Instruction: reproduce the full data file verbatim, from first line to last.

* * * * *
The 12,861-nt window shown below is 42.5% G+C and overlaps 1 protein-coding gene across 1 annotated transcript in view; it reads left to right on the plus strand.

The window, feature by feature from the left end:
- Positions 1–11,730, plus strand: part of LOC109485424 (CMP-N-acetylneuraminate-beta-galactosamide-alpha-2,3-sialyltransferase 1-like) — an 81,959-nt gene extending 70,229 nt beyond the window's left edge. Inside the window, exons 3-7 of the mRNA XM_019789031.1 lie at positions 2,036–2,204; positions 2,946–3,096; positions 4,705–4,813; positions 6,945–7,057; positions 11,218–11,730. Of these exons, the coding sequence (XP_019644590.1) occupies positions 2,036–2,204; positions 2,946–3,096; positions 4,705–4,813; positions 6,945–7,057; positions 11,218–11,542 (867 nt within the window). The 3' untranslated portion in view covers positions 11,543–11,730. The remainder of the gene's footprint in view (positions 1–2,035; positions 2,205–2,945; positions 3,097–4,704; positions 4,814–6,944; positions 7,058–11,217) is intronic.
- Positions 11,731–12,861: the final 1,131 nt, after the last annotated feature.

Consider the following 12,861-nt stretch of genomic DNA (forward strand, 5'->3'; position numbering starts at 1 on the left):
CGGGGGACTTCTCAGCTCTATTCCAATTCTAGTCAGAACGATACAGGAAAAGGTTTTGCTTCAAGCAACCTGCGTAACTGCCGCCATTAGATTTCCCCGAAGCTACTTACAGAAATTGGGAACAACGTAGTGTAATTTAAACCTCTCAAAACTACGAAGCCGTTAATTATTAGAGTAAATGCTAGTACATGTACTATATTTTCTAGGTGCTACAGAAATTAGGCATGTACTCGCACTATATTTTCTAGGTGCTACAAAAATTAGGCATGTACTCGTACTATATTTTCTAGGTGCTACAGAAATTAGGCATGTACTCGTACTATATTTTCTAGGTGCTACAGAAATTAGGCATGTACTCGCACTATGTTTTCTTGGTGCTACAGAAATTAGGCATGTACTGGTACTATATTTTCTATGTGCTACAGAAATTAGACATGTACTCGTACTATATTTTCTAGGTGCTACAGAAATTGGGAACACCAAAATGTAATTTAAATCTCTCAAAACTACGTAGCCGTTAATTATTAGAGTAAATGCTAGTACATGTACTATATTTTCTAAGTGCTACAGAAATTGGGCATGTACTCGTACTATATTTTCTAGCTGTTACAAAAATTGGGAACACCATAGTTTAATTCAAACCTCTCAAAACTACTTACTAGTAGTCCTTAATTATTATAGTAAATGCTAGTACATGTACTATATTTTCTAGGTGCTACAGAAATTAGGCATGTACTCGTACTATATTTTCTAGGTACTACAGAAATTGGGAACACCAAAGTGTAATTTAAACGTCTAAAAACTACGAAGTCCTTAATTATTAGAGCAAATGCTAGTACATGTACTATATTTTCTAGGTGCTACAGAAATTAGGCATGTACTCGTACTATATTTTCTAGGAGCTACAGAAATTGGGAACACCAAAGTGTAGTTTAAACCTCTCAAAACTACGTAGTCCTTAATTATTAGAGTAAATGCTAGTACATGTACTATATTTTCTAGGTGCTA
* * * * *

The 12,861-nt window shown below is 42.5% G+C and overlaps 1 protein-coding gene across 1 annotated transcript in view; it reads left to right on the plus strand.

The window, feature by feature from the left end:
- Positions 1–11,730, plus strand: part of LOC109485424 (CMP-N-acetylneuraminate-beta-galactosamide-alpha-2,3-sialyltransferase 1-like) — an 81,959-nt gene extending 70,229 nt beyond the window's left edge. Inside the window, exons 3-7 of the mRNA XM_019789031.1 lie at positions 2,036–2,204; positions 2,946–3,096; positions 4,705–4,813; positions 6,945–7,057; positions 11,218–11,730. Of these exons, the coding sequence (XP_019644590.1) occupies positions 2,036–2,204; positions 2,946–3,096; positions 4,705–4,813; positions 6,945–7,057; positions 11,218–11,542 (867 nt within the window). The 3' untranslated portion in view covers positions 11,543–11,730. The remainder of the gene's footprint in view (positions 1–2,035; positions 2,205–2,945; positions 3,097–4,704; positions 4,814–6,944; positions 7,058–11,217) is intronic.
- Positions 11,731–12,861: the final 1,131 nt, after the last annotated feature.

Consider the following 12,861-nt stretch of genomic DNA (forward strand, 5'->3'; position numbering starts at 1 on the left):
CGGGGGACTTCTCAGCTCTATTCCAATTCTAGTCAGAACGATACAGGAAAAGGTTTTGCTTCAAGCAACCTGCGTAACTGCCGCCATTAGATTTCCCCGAAGCTACTTACAGAAATTGGGAACAACGTAGTGTAATTTAAACCTCTCAAAACTACGAAGCCGTTAATTATTAGAGTAAATGCTAGTACATGTACTATATTTTCTAGGTGCTACAGAAATTAGGCATGTACTCGCACTATATTTTCTAGGTGCTACAAAAATTAGGCATGTACTCGTACTATATTTTCTAGGTGCTACAGAAATTAGGCATGTACTCGTACTATATTTTCTAGGTGCTACAGAAATTAGGCATGTACTCGCACTATGTTTTCTTGGTGCTACAGAAATTAGGCATGTACTGGTACTATATTTTCTATGTGCTACAGAAATTAGACATGTACTCGTACTATATTTTCTAGGTGCTACAGAAATTGGGAACACCAAAATGTAATTTAAATCTCTCAAAACTACGTAGCCGTTAATTATTAGAGTAAATGCTAGTACATGTACTATATTTTCTAAGTGCTACAGAAATTGGGCATGTACTCGTACTATATTTTCTAGCTGTTACAAAAATTGGGAACACCATAGTTTAATTCAAACCTCTCAAAACTACTTACTAGTAGTCCTTAATTATTATAGTAAATGCTAGTACATGTACTATATTTTCTAGGTGCTACAGAAATTAGGCATGTACTCGTACTATATTTTCTAGGTACTACAGAAATTGGGAACACCAAAGTGTAATTTAAACGTCTAAAAACTACGAAGTCCTTAATTATTAGAGCAAATGCTAGTACATGTACTATATTTTCTAGGTGCTACAGAAATTAGGCATGTACTCGTACTATATTTTCTAGGAGCTACAGAAATTGGGAACACCAAAGTGTAGTTTAAACCTCTCAAAACTACGTAGTCCTTAATTATTAGAGTAAATGCTAGTACATGTACTATATTTTCTAGGTGCTA